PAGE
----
Big Terror is the musical project of Rebel ACA & French Monkey Wrench, who have released a bunch of grand singles, like “John Wayne,” along with an album, Sunday’s Cool, also on the Buttercuts Records label.

The two met when one of them managed a funk reggae band, while the other produced the band’s music. One is from France, the other from Great Britain, and the “ACA” in Rebel’s name stands for “anti-clockwise attitude.”

The self-titled album, Big Terror, embraces a unique blend of 14-tracks, beginning with “Great Balls of Fire,” featuring Jez Hellard and Alex Hamilton. Riding a jazz-flavored electronic melody, the tune features magical horn accents and a compact, drawling harmonica.

The best tracks on the album include “Super Mario,” opening on Spaghetti-Western-flavored guitar riffs, as a voice talks about playing guitar. Once the melody takes hold, it exudes a cool, jazzy texture. “Feed the Impossible,” features Anna Yeats and Ben Laidlow. The melody is reminiscent of The Kinks playing a Ramada Inn lounge. Two vocal textures, one male and half-spoken/half-sung, the other female and creamily gorgeous, give the tune a definite retro flavor, like something from the ‘30s.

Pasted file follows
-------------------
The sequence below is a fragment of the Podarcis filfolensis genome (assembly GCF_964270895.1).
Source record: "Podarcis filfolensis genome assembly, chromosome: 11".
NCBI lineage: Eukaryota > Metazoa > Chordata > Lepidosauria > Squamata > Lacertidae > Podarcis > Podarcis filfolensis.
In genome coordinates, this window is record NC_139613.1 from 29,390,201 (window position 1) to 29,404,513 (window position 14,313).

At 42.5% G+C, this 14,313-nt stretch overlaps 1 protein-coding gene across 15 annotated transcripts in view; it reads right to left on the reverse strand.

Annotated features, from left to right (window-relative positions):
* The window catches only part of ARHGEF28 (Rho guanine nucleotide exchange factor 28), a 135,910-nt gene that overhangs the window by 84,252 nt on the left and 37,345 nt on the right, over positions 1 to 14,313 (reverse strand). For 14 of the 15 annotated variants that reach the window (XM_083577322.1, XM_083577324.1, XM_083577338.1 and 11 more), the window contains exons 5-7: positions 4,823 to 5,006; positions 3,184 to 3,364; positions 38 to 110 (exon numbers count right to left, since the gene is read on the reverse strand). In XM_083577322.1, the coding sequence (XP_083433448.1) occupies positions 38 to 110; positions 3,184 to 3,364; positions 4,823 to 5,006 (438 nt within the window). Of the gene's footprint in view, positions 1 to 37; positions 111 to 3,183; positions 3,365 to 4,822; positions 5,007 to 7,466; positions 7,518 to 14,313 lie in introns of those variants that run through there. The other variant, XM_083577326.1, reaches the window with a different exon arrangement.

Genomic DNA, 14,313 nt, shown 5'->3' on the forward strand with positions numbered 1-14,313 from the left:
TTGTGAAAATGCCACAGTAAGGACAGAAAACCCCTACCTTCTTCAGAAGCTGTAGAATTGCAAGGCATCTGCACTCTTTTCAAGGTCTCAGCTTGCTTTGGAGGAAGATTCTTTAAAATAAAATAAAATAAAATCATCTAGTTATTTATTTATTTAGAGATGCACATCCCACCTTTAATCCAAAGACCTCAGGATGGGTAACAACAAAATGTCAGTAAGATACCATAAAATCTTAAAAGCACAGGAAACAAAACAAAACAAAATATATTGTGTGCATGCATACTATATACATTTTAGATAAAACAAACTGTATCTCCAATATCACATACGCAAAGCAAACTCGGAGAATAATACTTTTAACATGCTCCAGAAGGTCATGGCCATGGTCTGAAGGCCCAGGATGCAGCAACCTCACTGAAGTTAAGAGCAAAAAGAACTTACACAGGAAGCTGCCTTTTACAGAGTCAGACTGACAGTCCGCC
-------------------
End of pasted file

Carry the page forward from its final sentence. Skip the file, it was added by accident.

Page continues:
“Sitting Out Back” delivers new wave electro-pop flavors punctuated by a chiming solo reminiscent of a nursery rhyme or a music box. As the song proceeds, radiant background harmonies add a frenetic glow to the tune. Actually, the tune is quite charming.

“Clouds and Sheets” rides a folk-flavored melody, light and soft, gentle and gleaming with suffused energy. There’s an exotic feel to the tune, as if from some forgotten European tradition. “Drown In the Ocean” opens on dreamy prog-rock colors, measured and undulating, as the bass line rumbles atop glistening, wavering, almost psychedelic textures.

“Life Is Good” is reminiscent of The Beatles “A Day In The Life,” probably because of the inflected tones and orchestral intro. The flow of the lyrics shifts from melodic to quasi-rapping, giving the tune an eccentric, scrumptious mood.

Big Terror is quite different, but good. It’s like a cross between vaudeville, slapstick comedy, hip-hop, and jazz, all traveling on a stream-of-consciousness flow. This album is a trip.

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